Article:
z is a utility that allows you to jump around your machine very quickly. It allows you
to change directory by specifying a partial path and it will choose the most relevant one based on your directory
history automatically. It uses an algorithm that’s based on “frecency”. Directories are ranked by how frequently you
visit them, and how recently the last visit was.
It’s a bit tough to explain, so here’s an example. I spend most of my time working in three directories:
Instead of typing
cd /var/www/example.com/main/src/application every time I want to work on “example.com”, I just
cd into it once, and it will add it to my list of visited paths in
z. The next time I want to work in that
folder, I can just type
z example and it will jump to the correct path.
Where it gets tricky is when I mean to go to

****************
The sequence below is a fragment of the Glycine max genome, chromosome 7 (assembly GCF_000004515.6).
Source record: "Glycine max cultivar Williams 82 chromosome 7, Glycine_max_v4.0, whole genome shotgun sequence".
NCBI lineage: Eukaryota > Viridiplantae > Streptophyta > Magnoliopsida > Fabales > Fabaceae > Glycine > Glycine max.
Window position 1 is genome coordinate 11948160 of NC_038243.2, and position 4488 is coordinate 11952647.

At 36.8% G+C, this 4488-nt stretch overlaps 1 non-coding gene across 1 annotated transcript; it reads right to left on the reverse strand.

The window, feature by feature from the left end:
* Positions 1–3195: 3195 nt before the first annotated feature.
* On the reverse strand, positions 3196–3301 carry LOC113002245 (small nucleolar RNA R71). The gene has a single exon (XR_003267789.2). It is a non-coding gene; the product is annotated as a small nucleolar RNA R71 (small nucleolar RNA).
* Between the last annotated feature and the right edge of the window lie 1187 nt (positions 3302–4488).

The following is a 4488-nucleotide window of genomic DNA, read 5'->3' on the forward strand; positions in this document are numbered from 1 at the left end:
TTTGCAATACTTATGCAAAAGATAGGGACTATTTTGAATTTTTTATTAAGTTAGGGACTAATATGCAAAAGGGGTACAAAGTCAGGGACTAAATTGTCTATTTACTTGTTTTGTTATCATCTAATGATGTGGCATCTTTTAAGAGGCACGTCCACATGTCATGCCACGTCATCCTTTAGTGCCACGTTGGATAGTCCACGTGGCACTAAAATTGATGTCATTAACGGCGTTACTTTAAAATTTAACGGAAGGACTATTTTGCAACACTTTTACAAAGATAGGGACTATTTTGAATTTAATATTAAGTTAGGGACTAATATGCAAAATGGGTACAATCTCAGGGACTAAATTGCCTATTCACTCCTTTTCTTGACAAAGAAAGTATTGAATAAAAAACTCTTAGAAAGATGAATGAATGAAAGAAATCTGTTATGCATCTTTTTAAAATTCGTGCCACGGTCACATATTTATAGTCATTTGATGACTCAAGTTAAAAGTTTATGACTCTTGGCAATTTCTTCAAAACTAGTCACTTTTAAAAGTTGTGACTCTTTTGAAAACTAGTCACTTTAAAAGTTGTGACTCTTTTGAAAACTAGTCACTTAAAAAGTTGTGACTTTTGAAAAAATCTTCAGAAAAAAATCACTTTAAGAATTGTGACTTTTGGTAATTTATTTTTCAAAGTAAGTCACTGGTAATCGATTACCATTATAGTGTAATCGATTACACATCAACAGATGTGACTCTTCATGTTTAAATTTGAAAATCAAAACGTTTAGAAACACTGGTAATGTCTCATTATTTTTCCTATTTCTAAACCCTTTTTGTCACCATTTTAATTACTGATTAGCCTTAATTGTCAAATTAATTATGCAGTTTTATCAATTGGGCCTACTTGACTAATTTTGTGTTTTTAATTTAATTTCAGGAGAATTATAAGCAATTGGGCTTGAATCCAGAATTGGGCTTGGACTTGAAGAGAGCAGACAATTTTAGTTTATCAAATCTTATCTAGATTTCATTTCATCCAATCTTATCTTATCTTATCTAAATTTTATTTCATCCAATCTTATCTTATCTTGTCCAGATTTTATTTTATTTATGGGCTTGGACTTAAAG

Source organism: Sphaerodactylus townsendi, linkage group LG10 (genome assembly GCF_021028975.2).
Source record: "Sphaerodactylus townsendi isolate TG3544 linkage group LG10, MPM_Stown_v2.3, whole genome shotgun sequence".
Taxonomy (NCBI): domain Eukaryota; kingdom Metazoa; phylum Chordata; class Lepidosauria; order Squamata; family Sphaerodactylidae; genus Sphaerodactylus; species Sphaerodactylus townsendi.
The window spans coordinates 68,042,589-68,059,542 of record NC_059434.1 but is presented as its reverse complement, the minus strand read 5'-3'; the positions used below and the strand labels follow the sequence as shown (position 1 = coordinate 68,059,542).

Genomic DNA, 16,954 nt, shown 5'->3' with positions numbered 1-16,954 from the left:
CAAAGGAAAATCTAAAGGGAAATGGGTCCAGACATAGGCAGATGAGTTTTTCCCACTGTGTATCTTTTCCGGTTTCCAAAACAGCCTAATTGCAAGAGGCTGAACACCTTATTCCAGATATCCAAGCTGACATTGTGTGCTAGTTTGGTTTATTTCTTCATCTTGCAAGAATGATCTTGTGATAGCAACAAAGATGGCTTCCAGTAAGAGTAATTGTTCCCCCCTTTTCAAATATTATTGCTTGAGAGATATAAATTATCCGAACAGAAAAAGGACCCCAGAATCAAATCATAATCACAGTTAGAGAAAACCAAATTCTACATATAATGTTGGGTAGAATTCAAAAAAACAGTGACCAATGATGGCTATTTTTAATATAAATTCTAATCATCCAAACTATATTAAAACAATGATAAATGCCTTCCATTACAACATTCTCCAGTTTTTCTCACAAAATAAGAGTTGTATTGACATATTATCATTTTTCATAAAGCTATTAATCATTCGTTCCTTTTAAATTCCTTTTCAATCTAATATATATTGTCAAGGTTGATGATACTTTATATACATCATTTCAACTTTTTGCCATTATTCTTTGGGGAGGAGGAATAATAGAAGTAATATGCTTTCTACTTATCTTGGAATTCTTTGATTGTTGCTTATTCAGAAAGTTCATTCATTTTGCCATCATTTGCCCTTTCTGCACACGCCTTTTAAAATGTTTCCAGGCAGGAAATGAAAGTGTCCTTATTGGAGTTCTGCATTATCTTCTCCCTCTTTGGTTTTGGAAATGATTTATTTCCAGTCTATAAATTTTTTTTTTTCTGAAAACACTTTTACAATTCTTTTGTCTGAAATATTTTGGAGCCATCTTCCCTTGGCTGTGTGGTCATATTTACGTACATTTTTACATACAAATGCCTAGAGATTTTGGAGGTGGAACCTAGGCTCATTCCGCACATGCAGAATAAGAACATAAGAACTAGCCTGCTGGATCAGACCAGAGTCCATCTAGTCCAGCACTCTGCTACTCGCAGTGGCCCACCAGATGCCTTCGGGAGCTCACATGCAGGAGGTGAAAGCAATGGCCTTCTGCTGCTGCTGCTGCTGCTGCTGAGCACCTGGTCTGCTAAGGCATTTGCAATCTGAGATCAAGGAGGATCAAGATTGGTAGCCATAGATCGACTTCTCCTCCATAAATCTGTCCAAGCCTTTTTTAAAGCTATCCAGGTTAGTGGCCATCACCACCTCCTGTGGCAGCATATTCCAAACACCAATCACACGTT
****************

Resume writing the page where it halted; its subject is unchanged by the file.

z thinks I want to go to the
application folder. Fortunately,
z lets you specify multiple search values, so if I type
z example and it takes me to
the application folder, I can just type
z example test to jump to the tests folder.
If you try and move to a directory that doesn’t exist, then
z just won’t do anything.
# We want to work on "example.com" vagrant:~$ z example # We didn't mean the application (even though we normally do) # So let's change to the tests directory vagrant:/var/www/example.com/main/src/application$ z example test # You don't have to specify a full word, just the shortest # string that will match will do vagrant:/var/www/example.com/main/src/test$ z storypl # Let's try and change to a directory that we've never been to vagrant:~/testing/storyplayer/main/src$ z foobar # Nothing happened, we're still in Storyplayer vagrant:~/testing/storyplayer/main/src$
Michael is a polyglot software engineer, committed to reducing complexity in systems and making them more predictable. Working with a variety of languages and tools, he shares his technical expertise to audiences all around the world at user groups and conferences. You can follow @mheap on Twitter